Cut and Paste Example
Cut and Paste Forgery
There are times when a person attempts to extract the signature from one document then place that signature onto another document claiming that the second document is in authentic document. In these cases typically the owner of the questioned document cannot produce an original document with an ink signature. When two signatures are exact duplicates of each other one is a copy of the other or the other or both copies of the third unseen signature. In the latter instance only copies of documents will be produced. This process is called cut and paste.
Cut and paste with a computer
Cut and paste can be created using Photoshop or other software. The source document is read into Photoshop. The signature is extracted from the source document. A second document is then read into Photoshop. The extracted signature is then placed onto the destination document. The document is then printed and photocopied. Only the resulting photocopy is presented without evidence of the cut and paste. If this procedure is done well the fraud may escape detection. If he cut and paste is done in a sloppy manner evidence of the forgery may remain for the forensic document examiner to find.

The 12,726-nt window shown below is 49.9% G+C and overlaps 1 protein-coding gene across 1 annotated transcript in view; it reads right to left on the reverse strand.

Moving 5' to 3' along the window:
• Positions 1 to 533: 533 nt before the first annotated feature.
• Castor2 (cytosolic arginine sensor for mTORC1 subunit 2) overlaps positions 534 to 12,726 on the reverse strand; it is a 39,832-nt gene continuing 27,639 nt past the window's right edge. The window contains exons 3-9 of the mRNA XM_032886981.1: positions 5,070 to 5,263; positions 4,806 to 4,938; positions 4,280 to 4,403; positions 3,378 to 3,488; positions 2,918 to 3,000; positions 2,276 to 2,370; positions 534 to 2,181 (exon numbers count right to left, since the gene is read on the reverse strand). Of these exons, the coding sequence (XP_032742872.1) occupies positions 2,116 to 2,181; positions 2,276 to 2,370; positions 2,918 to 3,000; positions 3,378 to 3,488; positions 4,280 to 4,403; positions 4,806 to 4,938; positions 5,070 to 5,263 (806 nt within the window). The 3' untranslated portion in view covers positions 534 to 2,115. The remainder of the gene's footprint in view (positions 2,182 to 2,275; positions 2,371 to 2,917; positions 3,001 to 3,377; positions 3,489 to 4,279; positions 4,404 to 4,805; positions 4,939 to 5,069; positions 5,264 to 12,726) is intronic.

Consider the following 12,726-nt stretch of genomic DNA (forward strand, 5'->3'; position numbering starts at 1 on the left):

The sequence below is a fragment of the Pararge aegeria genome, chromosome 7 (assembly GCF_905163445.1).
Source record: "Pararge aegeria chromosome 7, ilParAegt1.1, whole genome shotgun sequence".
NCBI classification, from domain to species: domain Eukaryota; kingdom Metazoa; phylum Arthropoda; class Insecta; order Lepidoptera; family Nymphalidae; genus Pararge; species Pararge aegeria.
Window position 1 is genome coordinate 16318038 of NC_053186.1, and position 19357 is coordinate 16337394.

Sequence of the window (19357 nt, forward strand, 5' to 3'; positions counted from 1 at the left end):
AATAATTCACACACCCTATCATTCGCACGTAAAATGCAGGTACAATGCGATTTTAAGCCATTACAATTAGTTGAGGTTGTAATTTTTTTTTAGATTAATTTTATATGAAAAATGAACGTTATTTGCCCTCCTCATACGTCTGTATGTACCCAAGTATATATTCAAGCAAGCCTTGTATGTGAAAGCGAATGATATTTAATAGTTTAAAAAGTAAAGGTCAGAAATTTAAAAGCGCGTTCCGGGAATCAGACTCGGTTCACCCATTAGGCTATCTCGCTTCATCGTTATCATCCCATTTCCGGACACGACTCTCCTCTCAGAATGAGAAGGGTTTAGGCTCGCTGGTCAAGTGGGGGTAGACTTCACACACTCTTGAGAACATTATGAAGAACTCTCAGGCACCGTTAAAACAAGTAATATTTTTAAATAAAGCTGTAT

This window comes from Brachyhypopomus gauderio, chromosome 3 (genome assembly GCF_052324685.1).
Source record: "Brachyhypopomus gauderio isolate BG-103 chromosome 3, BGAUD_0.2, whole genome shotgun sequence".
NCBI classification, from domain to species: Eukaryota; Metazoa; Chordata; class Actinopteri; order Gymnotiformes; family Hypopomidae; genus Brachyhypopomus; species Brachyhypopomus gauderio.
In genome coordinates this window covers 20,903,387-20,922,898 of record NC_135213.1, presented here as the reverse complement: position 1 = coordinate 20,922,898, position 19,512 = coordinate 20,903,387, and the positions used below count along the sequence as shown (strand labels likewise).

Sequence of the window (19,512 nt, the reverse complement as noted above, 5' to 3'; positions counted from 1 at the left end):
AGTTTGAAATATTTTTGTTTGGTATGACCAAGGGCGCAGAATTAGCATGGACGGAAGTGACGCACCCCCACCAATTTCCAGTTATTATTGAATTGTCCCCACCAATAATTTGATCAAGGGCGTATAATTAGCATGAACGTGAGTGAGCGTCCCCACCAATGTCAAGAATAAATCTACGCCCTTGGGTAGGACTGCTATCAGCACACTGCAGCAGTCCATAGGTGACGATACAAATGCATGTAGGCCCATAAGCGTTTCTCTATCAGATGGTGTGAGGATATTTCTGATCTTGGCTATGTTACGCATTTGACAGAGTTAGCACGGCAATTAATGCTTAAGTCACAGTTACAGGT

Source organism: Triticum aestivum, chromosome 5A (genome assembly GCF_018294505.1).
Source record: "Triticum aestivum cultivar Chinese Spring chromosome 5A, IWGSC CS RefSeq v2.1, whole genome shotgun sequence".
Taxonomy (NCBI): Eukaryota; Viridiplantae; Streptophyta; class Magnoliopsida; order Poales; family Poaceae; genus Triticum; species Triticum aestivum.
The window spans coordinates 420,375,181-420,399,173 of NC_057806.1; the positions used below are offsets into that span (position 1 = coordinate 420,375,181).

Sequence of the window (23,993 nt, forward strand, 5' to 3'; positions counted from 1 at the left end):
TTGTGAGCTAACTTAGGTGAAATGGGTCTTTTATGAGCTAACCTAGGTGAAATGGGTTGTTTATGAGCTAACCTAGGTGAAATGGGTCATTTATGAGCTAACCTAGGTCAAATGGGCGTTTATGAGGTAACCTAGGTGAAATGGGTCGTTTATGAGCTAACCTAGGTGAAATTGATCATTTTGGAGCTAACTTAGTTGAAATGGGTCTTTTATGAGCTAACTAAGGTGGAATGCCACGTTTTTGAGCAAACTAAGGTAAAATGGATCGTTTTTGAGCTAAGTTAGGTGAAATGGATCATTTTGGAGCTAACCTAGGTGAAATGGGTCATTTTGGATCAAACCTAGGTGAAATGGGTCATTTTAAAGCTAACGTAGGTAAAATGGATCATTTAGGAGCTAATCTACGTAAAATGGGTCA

Cut and paste using manual methods
Cut and paste can be performed in the old fashioned manner. This is accomplished by making a photocopy of a document. Then physically cutting a section of the photocopy and pasting the signature or other writing onto another document. The fabricated document is then placed onto a photocopier with the resultant photocopy claimed as a copy of a lost original document. Remnant lines of the outline from the pasted copy may appear on the photocopy. The forger then uses a means such as white tape to hide the lines then makes another photocopy of the document. Often trace evidence is visible to the skilled questioned document examiner to expose the cut and paste.
An example of cut and paste
In this example the top black signature is a known signature while the second signature is a questioned. The bottom exhibit shows using Photoshop to place a copy of questioned signature on top of the known signature. This procedure shows conclusively the two are duplicates of each other. The two signatures are intentionally slightly offset so each are visible. Otherwise the black signature would be obscured by the red signature. The red signature is slightly smaller than the black signature. In this case, both signatures are photocopies. There is no way to know whether one is a cut and paste of the other, or both are a cut and paste of a third, unknown signature.